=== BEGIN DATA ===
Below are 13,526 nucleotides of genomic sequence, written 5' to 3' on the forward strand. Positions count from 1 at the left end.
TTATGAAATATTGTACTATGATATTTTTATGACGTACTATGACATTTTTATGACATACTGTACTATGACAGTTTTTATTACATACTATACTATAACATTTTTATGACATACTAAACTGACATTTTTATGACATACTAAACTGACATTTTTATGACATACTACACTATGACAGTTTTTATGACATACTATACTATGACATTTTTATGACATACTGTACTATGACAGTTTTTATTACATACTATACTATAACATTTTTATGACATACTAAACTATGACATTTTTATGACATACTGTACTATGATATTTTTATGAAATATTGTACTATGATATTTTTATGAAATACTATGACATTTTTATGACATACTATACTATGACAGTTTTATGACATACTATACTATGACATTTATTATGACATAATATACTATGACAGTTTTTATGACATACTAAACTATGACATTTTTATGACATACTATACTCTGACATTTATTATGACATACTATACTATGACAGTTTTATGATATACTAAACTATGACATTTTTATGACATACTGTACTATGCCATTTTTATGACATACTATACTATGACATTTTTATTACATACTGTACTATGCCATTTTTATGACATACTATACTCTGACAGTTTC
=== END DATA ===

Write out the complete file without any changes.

Below are 13,526 nucleotides of genomic sequence, written 5' to 3' on the forward strand. Positions count from 1 at the left end.
TTATGAAATATTGTACTATGATATTTTTATGACGTACTATGACATTTTTATGACATACTGTACTATGACAGTTTTTATTACATACTATACTATAACATTTTTATGACATACTAAACTGACATTTTTATGACATACTAAACTGACATTTTTATGACATACTACACTATGACAGTTTTTATGACATACTATACTATGACATTTTTATGACATACTGTACTATGACAGTTTTTATTACATACTATACTATAACATTTTTATGACATACTAAACTATGACATTTTTATGACATACTGTACTATGATATTTTTATGAAATATTGTACTATGATATTTTTATGAAATACTATGACATTTTTATGACATACTATACTATGACAGTTTTATGACATACTATACTATGACATTTATTATGACATAATATACTATGACAGTTTTTATGACATACTAAACTATGACATTTTTATGACATACTATACTCTGACATTTATTATGACATACTATACTATGACAGTTTTATGATATACTAAACTATGACATTTTTATGACATACTGTACTATGCCATTTTTATGACATACTATACTATGACATTTTTATTACATACTGTACTATGCCATTTTTATGACATACTATACTCTGACAGTTTC